A route in football is a specific path that a receiver will follow in order to get open for a pass from the quarterback. Routing is intended to separate the quarterback from the defenders. On a passing play, wide receivers, tight ends, and running backs can run routes.
Most football teams determine what routes offensive players will run before the play begins. Each player will know where to run and how many steps they will need to take before making their cut before the play starts.
To throw accurately to all receivers, the quarterback must know their routes.
In Football, How Routes Work
In football, routes are only run on plays where the quarterback is going to attempt a forward pass. When the offense rushes the ball, players who usually run routes will be assigned to blocking.
Routes are planned on offensive plays based on the intended receiver. Two players will never run the same route to the same position on the field.
A quarterback will throw to one receiver on a passing play. If the receiver is covered, the quarterback will look at the other routes.
Due to this, the non-intended receivers’ routes will take into account the intended receiver’s route.
Routes are often run on the same side of the field but at different depths.
The quarterback can see other receiving options without turning to the other side of the field if the intended receiver is covered.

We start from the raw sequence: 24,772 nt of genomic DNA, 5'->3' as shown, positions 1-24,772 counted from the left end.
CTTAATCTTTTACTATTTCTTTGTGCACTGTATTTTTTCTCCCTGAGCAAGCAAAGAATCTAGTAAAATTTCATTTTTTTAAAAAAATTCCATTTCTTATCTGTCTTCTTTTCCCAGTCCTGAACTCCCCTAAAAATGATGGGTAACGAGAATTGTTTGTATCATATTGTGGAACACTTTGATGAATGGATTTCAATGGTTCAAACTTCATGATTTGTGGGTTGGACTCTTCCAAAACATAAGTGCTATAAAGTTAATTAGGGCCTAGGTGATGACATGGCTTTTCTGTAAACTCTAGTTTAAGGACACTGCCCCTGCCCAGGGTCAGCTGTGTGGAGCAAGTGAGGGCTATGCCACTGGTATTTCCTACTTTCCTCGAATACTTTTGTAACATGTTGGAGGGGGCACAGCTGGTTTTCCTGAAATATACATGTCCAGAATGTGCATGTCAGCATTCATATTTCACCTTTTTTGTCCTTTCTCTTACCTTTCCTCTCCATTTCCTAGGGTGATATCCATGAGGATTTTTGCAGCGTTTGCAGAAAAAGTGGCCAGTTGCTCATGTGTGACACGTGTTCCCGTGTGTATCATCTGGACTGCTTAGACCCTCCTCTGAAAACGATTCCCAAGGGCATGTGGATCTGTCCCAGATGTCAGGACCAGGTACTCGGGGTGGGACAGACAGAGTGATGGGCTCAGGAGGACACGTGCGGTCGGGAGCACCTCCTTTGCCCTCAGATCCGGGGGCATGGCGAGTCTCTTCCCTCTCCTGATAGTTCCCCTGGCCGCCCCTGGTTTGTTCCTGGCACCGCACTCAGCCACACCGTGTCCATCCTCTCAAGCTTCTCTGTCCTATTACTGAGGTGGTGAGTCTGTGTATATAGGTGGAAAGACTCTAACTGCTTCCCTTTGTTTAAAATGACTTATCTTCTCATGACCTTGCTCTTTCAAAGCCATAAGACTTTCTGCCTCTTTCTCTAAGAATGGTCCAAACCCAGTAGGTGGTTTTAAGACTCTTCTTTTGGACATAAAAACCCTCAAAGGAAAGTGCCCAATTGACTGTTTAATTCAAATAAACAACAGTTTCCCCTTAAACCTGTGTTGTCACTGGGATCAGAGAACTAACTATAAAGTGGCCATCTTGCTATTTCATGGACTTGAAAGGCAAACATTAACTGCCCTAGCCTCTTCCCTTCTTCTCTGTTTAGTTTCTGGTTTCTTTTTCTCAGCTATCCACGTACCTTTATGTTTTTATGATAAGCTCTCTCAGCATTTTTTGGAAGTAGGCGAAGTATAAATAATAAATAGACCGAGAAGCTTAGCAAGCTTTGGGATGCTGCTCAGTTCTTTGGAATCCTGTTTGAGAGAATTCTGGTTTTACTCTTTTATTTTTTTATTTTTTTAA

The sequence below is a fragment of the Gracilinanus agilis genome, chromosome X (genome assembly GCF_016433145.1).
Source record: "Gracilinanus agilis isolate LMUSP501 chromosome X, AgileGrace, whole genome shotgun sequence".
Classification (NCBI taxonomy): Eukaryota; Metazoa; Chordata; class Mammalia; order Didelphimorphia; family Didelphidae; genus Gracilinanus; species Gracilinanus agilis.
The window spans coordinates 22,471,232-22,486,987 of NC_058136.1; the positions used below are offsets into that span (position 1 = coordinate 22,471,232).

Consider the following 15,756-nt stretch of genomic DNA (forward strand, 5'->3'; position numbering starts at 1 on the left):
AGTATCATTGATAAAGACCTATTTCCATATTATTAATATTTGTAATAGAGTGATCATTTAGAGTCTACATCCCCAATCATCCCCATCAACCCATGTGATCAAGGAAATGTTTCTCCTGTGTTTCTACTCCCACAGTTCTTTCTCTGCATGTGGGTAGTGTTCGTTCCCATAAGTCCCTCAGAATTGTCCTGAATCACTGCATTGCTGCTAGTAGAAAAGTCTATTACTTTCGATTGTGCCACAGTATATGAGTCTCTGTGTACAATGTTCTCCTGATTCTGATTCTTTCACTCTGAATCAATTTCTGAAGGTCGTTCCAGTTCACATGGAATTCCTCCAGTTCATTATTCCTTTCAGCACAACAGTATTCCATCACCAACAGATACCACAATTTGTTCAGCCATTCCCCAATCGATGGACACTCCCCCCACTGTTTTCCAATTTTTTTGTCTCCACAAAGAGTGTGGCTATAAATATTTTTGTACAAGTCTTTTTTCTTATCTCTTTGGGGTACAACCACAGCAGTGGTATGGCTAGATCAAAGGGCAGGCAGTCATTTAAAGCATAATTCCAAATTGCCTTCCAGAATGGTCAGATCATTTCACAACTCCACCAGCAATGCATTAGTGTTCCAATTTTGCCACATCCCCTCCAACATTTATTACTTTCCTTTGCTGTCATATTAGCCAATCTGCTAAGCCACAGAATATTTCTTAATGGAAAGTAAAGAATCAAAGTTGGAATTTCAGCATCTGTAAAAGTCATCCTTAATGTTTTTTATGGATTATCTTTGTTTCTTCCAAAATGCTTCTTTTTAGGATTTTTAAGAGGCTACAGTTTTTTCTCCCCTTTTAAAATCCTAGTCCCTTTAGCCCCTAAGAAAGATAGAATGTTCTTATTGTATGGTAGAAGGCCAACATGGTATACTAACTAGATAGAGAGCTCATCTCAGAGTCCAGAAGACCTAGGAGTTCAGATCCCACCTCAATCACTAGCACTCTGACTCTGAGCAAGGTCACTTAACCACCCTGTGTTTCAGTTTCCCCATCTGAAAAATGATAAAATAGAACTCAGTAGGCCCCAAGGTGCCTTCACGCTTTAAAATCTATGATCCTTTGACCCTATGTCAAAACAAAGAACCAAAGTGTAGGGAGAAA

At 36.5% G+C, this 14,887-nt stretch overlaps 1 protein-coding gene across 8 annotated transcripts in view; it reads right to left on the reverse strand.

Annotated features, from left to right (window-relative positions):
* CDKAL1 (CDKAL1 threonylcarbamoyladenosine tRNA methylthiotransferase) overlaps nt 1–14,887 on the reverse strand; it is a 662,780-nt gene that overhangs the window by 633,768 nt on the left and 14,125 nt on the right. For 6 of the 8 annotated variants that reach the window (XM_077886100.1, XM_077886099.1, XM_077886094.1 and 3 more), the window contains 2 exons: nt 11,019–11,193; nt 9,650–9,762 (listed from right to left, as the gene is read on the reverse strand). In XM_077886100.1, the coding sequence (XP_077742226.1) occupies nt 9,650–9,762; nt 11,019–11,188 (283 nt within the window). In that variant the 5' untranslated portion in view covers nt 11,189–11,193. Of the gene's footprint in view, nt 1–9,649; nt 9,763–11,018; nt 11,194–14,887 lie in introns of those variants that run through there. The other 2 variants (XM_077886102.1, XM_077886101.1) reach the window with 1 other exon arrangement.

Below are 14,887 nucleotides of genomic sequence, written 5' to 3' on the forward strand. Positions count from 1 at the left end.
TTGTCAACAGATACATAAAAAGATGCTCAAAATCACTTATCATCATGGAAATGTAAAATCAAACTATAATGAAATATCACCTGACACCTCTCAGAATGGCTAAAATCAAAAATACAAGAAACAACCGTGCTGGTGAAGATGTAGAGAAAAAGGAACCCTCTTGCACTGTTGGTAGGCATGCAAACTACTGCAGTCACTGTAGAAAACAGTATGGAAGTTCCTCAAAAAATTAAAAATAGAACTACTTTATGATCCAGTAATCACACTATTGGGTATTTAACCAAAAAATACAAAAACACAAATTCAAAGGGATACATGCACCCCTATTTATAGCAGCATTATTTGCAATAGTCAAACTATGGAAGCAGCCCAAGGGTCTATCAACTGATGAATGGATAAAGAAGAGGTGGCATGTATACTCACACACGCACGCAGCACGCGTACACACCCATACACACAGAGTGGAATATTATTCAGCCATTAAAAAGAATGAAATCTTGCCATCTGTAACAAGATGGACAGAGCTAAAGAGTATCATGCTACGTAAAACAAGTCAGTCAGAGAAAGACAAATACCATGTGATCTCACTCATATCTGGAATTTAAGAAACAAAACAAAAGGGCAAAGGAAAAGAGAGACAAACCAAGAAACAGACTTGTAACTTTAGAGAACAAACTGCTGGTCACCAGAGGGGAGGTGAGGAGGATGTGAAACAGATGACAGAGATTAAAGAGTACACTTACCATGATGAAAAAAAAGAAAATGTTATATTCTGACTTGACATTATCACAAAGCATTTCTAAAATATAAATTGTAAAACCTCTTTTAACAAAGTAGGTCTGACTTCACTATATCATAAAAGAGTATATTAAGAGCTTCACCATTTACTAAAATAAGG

It can also make it more difficult for the defense to cover multiple players on one side of the field.
Running the Route Itself
Now that you know how football routes look, you might be interested in running routes.
The receiver will typically have to work their way past the defender near the line of scrimmage to get their route started. This is referred to as a release.
As soon as the receiver gets his route started, he will travel quickly to where he will cut.
As this is where you will change directions, a cut is one of the most significant aspects of a route.
On many routes, the quarterback will throw the ball immediately after the receiver cuts as this is often when they have the most separation from the defender.
In football, almost every route has a cut and some longer routes have two cuts.
Against man coverage, this can create separation by catching the corner off guard or simply beating them by speed and agility.
Between two zones of coverage, receivers can move unpredictably across the field in hopes of finding an opening.
To learn more about routes in football, see our articles on the stop and go route or the post corner route.